Karen (stone J) is a 29 by 19 by 20 inch (74 by 48 by 51 cm) block of dolomite and weighs an estimated 700 pounds (about 320 kg). Perhaps not surprisingly Karen didn't move during the monitoring period. The stone may have created its 570 straight and old track from momentum gained from its initial fall onto the wet playa. However, Karen disappeared sometime before May 1994, possibly during the unusually wet winter of 1992 to 1993. Removal by artificial means is considered unlikely due to the lack of associated damage to the playa that the needed truck and winch would have done. A possible sighting of Karen was made in 1994 a half mile (800 m) from the playa.

Professor John Reid led six research students from Hampshire College and the University of Massachusetts in a follow-up study in 1995. They found highly congruent trails from stones that moved in the late 1980s and during the winter of 1992-1993. At least some stones were proved beyond a reasonable doubt to have been moved in ice flows that may be up to half a mile (800 m) wide. Physical evidence included swaths of lineated areas that could only have been created by moving thin sheets of ice. So wind alone as well as in conjunction with ice flows are thought to be motive forces.

Physicists studying the phenomenon in 1995 found that winds blowing on playa surfaces can be compressed and intensified. They also found that boundary layers (the region just above ground where winds are slower due to ground drag) on these surfaces can be as low as 2 inches (5 cm). This means that stones just a few inches high feel the full force of ambient winds and their gusts, which can reach 90 mph (145 km/h) in winter storms. Such gusts are thought to be the initiating force while momentum and sustained winds keep the stones moving, possibly as fast as a moderate run (only half the force required to start a stone sailing is needed to keep it in motion).

Wind and ice both are the favored hypothesis for these mysterious sliding rocks. Noted in Don J. Easterbrook's "Surface Processes and Landforms", he mentioned that because of the lack of parallel paths between some rock paths, this could be caused by the breaking up of ice resulting in alternate routes. Even though the ice breaks up into smaller blocks, it is still necessary for the rocks to slide.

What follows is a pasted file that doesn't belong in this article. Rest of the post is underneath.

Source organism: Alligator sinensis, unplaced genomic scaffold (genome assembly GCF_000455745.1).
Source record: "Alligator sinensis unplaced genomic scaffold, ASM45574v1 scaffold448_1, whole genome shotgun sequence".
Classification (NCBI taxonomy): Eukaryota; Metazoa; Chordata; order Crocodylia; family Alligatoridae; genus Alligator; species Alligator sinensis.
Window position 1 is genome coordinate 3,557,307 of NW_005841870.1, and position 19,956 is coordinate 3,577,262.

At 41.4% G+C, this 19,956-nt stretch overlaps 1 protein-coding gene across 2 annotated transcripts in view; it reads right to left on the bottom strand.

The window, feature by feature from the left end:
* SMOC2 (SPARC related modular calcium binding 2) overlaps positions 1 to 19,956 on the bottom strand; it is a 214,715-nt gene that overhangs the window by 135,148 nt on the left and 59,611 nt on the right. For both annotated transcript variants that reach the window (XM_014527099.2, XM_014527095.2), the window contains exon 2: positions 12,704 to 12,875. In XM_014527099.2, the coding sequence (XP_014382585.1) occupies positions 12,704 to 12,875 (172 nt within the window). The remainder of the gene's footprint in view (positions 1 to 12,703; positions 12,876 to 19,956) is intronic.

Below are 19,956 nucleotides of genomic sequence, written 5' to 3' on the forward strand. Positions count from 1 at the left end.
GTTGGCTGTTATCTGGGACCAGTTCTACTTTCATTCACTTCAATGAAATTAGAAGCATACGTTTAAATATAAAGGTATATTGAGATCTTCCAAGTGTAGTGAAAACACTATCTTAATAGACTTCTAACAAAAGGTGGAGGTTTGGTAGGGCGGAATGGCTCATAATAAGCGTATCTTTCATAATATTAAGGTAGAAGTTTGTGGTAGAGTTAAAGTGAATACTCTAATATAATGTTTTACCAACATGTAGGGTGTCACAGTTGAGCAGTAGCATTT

Thursday, September 24, 2009

Even Better Than The Real Thing ....


The Silver Swan is an automaton dating from the 18th Century and is housed in the Bowes Museum, Barnard Castle, Teesdale, County Durham, England.

The swan, which is life size, is a clockwork driven device that includes a music box. The swan sits in a "stream" that is made of glass rods and is surrounded by silver leaves. Small silver fish can be seen "swimming" in the stream.

When the clockwork is wound the music box plays and the glass rods rotate giving the illusion of flowing water. The swan turns its head from side to side and also preens itself. After a few moments the swan notices the swimming fish and bends down to catch and eat one (ornithologically inaccurate, as swans do not eat fish). The swan's head then returns to the upright position and the performance, which has lasted about 40 seconds, is over. To help preserve the mechanism the swan is only operated once each day at 2pm.

It is believed that the mechanism was designed by John Joseph Merlin (1735-1803) and the first recorded owner of the swan was James Cox.

The swan was described in a 1773 United Kingdom Act of Parliament as being 3 feet (0.91 m) in diameter and 18 feet (5.49 m) high. This would seem to indicate that at one time there was more to the swan than remains today as it is no longer that high. It is said that there was originally a waterfall behind the swan, which was stolen while it was on tour.

It is known that the swan was sold several times and was shown at the World's Fair (Exposition Universelle (1867) held in Paris, France. The United States novelist Mark Twain observed the swan and recorded his observation in a chapter of the Innocents Abroad.

The swan was purchased by John Bowes in 1872 for the museum where it currently resides. The Bowes Museum believes that it is their most well known artifact, and it the basis of the museum's logo.

Wednesday, September 23, 2009

“Three things cannot be long hidden: the sun, the moon, and the truth.”


On April 28, 1905 William H. Pickering, who had seven years earlier discovered Phoebe, announced the discovery of a tenth satellite of Saturn, which he promptly named Themis. The photographic plates on which it supposedly appeared, thirteen in all, spanned a period between April 17 and July 8, 1904. However, no other astronomer has ever confirmed Pickering's claim.

Pickering attempted to compute an orbit, which showed a fairly high inclination (39.1° to the ecliptic), fairly large eccentricity (0.23) and a semi-major axis (1,457,000 km) slightly less than that of Hyperion. The period was supposedly 20.85 days, with prograde motion.

Pickering estimated the diameter at 38 miles (61 km), but since he also gave 42 miles (68 km) as the diameter of Phoebe, he was clearly overestimating the albedo; using the modern figure for Phoebe gives Themis a diameter of 200 km.